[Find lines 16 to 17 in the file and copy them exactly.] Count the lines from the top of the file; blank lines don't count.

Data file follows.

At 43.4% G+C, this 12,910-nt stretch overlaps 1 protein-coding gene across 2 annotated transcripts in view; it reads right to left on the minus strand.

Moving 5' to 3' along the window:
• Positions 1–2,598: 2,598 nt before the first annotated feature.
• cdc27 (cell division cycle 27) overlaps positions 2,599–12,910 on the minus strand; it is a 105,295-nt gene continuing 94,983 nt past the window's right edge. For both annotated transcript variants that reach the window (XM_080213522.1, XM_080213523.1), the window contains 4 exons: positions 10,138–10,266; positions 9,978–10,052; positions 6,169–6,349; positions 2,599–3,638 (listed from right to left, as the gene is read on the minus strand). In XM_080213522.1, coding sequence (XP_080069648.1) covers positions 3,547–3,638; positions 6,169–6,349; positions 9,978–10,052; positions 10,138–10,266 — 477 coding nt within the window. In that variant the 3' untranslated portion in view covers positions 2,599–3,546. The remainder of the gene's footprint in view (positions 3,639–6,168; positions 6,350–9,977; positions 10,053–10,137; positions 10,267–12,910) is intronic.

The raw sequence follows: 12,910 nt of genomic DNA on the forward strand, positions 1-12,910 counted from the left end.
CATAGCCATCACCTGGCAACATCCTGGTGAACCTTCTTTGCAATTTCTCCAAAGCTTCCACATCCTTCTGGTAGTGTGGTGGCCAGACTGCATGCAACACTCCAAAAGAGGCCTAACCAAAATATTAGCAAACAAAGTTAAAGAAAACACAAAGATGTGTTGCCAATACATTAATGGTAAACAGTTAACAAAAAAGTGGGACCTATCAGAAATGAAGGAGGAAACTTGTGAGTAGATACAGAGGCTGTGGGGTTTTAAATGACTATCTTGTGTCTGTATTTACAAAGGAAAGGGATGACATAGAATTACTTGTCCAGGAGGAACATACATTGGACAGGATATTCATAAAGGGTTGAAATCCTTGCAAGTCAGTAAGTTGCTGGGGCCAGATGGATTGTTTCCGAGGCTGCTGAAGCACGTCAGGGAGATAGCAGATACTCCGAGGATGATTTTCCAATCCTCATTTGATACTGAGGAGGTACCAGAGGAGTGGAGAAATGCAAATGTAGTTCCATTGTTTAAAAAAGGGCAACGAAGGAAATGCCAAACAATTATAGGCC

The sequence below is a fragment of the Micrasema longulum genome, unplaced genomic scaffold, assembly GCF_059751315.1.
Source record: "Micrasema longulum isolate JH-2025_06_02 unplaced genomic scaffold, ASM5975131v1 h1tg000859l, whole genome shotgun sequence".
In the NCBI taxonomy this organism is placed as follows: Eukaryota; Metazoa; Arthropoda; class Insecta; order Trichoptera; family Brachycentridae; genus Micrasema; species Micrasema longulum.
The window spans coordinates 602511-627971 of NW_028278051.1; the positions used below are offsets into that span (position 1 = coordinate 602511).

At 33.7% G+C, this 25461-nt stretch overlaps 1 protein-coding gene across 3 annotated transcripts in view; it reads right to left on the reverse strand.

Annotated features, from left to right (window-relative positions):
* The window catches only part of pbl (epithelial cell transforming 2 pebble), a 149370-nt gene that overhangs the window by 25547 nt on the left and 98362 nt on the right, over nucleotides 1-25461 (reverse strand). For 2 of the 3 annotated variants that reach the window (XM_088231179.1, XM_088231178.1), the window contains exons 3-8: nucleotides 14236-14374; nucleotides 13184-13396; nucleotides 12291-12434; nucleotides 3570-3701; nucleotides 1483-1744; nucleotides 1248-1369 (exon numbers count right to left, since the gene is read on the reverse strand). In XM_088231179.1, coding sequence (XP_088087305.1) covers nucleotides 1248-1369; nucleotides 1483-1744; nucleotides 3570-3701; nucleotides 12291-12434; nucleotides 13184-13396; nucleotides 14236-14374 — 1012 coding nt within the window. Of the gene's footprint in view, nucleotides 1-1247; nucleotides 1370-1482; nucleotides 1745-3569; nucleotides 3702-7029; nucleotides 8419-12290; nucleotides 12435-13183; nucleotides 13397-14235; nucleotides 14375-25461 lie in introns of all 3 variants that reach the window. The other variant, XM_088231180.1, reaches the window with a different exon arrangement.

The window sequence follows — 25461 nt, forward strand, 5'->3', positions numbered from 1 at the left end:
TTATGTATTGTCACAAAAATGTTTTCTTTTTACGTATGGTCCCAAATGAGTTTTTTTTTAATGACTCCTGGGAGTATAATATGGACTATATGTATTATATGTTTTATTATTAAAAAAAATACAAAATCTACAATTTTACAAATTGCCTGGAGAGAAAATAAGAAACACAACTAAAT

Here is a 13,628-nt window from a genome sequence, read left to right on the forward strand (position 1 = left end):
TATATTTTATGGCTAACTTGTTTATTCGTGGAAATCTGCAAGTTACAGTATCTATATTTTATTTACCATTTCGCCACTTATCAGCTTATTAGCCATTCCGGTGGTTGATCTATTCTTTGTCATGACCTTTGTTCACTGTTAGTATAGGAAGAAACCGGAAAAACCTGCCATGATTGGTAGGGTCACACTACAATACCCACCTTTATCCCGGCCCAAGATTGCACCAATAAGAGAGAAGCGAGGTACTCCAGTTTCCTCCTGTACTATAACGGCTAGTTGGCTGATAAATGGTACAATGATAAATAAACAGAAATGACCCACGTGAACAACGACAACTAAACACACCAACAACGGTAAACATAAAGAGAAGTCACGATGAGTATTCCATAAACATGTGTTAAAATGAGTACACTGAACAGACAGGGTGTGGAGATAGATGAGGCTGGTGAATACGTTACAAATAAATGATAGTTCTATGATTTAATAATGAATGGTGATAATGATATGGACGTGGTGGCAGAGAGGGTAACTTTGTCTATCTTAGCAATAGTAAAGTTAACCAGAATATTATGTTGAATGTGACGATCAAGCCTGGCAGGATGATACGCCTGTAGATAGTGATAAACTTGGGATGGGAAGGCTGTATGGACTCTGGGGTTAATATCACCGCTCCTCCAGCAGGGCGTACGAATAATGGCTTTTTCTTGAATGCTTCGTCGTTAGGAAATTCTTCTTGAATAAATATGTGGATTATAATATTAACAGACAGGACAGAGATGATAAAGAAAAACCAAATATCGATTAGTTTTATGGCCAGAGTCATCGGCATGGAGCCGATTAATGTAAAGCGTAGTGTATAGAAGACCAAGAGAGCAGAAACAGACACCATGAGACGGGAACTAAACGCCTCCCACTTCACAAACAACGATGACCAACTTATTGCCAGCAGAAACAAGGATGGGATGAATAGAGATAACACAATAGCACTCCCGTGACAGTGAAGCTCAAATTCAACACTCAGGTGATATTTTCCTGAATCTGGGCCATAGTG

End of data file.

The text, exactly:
Here is a 13,628-nt window from a genome sequence, read left to right on the forward strand (position 1 = left end):
TATATTTTATGGCTAACTTGTTTATTCGTGGAAATCTGCAAGTTACAGTATCTATATTTTATTTACCATTTCGCCACTTATCAGCTTATTAGCCATTCCGGTGGTTGATCTATTCTTTGTCATGACCTTTGTTCACTGTTAGTATAGGAAGAAACCGGAAAAACCTGCCATGATTGGTAGGGTCACACTACAATACCCACCTTTATCCCGGCCCAAGATTGCACCAATAAGAGAGAAGCGAGGTACTCCAGTTTCCTCCTGTACTATAACGGCTAGTTGGCTGATAAATGGTACAATGATAAATAAACAGAAATGACCCACGTGAACAACGACAACTAAACACACCAACAACGGTAAACATAAAGAGAAGTCACGATGAGTATTCCATAAACATGTGTTAAAATGAGTACACTGAACAGACAGGGTGTGGAGATAGATGAGGCTGGTGAATACGTTACAAATAAATGATAGTTCTATGATTTAATAATGAATGGTGATAATGATATGGACGTGGTGGCAGAGAGGGTAACTTTGTCTATCTTAGCAATAGTAAAGTTAACCAGAATATTATGTTGAATGTGACGATCAAGCCTGGCAGGATGATACGCCTGTAGATAGTGATAAACTTGGGATGGGAAGGCTGTATGGACTCTGGGGTTAATATCACCGCTCCTCCAGCAGGGCGTACGAATAATGGCTTTTTCTTGAATGCTTCGTCGTTAGGAAATTCTTCTTGAATAAATATGTGGATTATAATATTAACAGACAGGACAGAGATGATAAAGAAAAACCAAATATCGATTAGTTTTATGGCCAGAGTCATCGGCATGGAGCCGATTAATGTAAAGCGTAGTGTATAGAAGACCAAGAGAGCAGAAACAGACACCATGAGACGGGAACTAAACGCCTCCCACTTCACAAACAACGATGACCAACTTATTGCCAGCAGAAACAAGGATGGGATGAATAGAGATAACACAATAGCACTCCCGTGACAGTGAAGCTCAAATTCAACACTCAGGTGATATTTTCCTGAATCTGGGCCATAGTG